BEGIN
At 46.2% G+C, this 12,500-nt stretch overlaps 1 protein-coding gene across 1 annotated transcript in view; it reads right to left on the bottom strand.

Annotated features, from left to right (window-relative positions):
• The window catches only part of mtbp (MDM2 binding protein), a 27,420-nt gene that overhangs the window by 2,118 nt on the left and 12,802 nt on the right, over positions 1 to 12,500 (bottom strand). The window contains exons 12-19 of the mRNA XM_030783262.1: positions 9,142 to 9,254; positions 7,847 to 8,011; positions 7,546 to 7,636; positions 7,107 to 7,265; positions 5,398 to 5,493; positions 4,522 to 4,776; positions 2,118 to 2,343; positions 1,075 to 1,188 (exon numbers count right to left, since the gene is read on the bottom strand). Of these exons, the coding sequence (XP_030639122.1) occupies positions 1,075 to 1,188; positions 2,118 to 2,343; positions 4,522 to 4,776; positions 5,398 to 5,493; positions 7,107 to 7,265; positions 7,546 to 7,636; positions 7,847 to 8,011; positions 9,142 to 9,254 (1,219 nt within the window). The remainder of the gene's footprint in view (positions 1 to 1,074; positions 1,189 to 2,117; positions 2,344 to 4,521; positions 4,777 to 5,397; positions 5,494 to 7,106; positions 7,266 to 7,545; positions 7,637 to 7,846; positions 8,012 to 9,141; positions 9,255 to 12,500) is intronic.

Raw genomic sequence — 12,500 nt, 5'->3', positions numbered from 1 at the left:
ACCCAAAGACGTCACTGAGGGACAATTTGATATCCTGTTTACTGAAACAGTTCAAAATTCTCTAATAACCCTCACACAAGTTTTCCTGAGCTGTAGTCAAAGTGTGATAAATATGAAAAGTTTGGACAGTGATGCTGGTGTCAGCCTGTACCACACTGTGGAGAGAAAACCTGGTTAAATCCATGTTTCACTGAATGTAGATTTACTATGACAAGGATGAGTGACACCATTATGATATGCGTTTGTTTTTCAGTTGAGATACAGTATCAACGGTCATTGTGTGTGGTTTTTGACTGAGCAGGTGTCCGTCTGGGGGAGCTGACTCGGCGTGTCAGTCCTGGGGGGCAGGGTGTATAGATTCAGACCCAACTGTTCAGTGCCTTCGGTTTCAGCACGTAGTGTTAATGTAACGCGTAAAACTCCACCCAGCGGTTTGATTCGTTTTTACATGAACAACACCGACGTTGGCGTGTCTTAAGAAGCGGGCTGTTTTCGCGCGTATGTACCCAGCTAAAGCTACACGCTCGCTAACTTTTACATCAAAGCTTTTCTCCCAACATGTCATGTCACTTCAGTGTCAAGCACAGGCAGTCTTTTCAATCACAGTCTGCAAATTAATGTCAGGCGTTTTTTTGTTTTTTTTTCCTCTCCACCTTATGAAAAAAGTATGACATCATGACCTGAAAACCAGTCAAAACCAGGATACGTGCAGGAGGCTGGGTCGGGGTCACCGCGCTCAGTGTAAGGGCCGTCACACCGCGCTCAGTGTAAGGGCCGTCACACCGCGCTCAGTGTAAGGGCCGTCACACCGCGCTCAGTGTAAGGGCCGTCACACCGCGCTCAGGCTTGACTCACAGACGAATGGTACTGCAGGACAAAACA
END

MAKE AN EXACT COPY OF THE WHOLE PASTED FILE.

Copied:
At 46.2% G+C, this 12,500-nt stretch overlaps 1 protein-coding gene across 1 annotated transcript in view; it reads right to left on the bottom strand.

Annotated features, from left to right (window-relative positions):
• The window catches only part of mtbp (MDM2 binding protein), a 27,420-nt gene that overhangs the window by 2,118 nt on the left and 12,802 nt on the right, over positions 1 to 12,500 (bottom strand). The window contains exons 12-19 of the mRNA XM_030783262.1: positions 9,142 to 9,254; positions 7,847 to 8,011; positions 7,546 to 7,636; positions 7,107 to 7,265; positions 5,398 to 5,493; positions 4,522 to 4,776; positions 2,118 to 2,343; positions 1,075 to 1,188 (exon numbers count right to left, since the gene is read on the bottom strand). Of these exons, the coding sequence (XP_030639122.1) occupies positions 1,075 to 1,188; positions 2,118 to 2,343; positions 4,522 to 4,776; positions 5,398 to 5,493; positions 7,107 to 7,265; positions 7,546 to 7,636; positions 7,847 to 8,011; positions 9,142 to 9,254 (1,219 nt within the window). The remainder of the gene's footprint in view (positions 1 to 1,074; positions 1,189 to 2,117; positions 2,344 to 4,521; positions 4,777 to 5,397; positions 5,494 to 7,106; positions 7,266 to 7,545; positions 7,637 to 7,846; positions 8,012 to 9,141; positions 9,255 to 12,500) is intronic.

Raw genomic sequence — 12,500 nt, 5'->3', positions numbered from 1 at the left:
ACCCAAAGACGTCACTGAGGGACAATTTGATATCCTGTTTACTGAAACAGTTCAAAATTCTCTAATAACCCTCACACAAGTTTTCCTGAGCTGTAGTCAAAGTGTGATAAATATGAAAAGTTTGGACAGTGATGCTGGTGTCAGCCTGTACCACACTGTGGAGAGAAAACCTGGTTAAATCCATGTTTCACTGAATGTAGATTTACTATGACAAGGATGAGTGACACCATTATGATATGCGTTTGTTTTTCAGTTGAGATACAGTATCAACGGTCATTGTGTGTGGTTTTTGACTGAGCAGGTGTCCGTCTGGGGGAGCTGACTCGGCGTGTCAGTCCTGGGGGGCAGGGTGTATAGATTCAGACCCAACTGTTCAGTGCCTTCGGTTTCAGCACGTAGTGTTAATGTAACGCGTAAAACTCCACCCAGCGGTTTGATTCGTTTTTACATGAACAACACCGACGTTGGCGTGTCTTAAGAAGCGGGCTGTTTTCGCGCGTATGTACCCAGCTAAAGCTACACGCTCGCTAACTTTTACATCAAAGCTTTTCTCCCAACATGTCATGTCACTTCAGTGTCAAGCACAGGCAGTCTTTTCAATCACAGTCTGCAAATTAATGTCAGGCGTTTTTTTGTTTTTTTTTCCTCTCCACCTTATGAAAAAAGTATGACATCATGACCTGAAAACCAGTCAAAACCAGGATACGTGCAGGAGGCTGGGTCGGGGTCACCGCGCTCAGTGTAAGGGCCGTCACACCGCGCTCAGTGTAAGGGCCGTCACACCGCGCTCAGTGTAAGGGCCGTCACACCGCGCTCAGTGTAAGGGCCGTCACACCGCGCTCAGGCTTGACTCACAGACGAATGGTACTGCAGGACAAAACA